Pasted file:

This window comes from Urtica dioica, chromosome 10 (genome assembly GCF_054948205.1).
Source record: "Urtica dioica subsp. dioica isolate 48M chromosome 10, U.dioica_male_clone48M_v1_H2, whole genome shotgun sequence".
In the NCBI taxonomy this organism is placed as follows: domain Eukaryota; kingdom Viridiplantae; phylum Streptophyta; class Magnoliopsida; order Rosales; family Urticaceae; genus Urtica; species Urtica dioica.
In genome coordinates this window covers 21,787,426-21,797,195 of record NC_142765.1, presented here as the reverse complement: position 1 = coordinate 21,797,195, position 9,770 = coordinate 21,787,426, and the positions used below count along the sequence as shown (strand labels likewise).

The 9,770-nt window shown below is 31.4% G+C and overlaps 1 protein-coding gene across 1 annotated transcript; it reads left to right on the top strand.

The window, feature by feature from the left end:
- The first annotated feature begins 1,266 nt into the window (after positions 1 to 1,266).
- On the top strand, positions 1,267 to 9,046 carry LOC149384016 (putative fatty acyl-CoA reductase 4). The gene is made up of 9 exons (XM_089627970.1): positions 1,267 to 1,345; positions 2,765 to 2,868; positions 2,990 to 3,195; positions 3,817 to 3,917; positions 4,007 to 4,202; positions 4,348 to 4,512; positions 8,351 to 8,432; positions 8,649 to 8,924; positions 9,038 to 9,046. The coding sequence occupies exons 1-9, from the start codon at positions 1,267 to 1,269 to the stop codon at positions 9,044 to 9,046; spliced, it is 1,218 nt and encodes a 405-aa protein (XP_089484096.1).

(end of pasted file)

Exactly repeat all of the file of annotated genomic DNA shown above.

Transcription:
This window comes from Urtica dioica, chromosome 10 (genome assembly GCF_054948205.1).
Source record: "Urtica dioica subsp. dioica isolate 48M chromosome 10, U.dioica_male_clone48M_v1_H2, whole genome shotgun sequence".
In the NCBI taxonomy this organism is placed as follows: domain Eukaryota; kingdom Viridiplantae; phylum Streptophyta; class Magnoliopsida; order Rosales; family Urticaceae; genus Urtica; species Urtica dioica.
In genome coordinates this window covers 21,787,426-21,797,195 of record NC_142765.1, presented here as the reverse complement: position 1 = coordinate 21,797,195, position 9,770 = coordinate 21,787,426, and the positions used below count along the sequence as shown (strand labels likewise).

The 9,770-nt window shown below is 31.4% G+C and overlaps 1 protein-coding gene across 1 annotated transcript; it reads left to right on the top strand.

The window, feature by feature from the left end:
- The first annotated feature begins 1,266 nt into the window (after positions 1 to 1,266).
- On the top strand, positions 1,267 to 9,046 carry LOC149384016 (putative fatty acyl-CoA reductase 4). The gene is made up of 9 exons (XM_089627970.1): positions 1,267 to 1,345; positions 2,765 to 2,868; positions 2,990 to 3,195; positions 3,817 to 3,917; positions 4,007 to 4,202; positions 4,348 to 4,512; positions 8,351 to 8,432; positions 8,649 to 8,924; positions 9,038 to 9,046. The coding sequence occupies exons 1-9, from the start codon at positions 1,267 to 1,269 to the stop codon at positions 9,044 to 9,046; spliced, it is 1,218 nt and encodes a 405-aa protein (XP_089484096.1).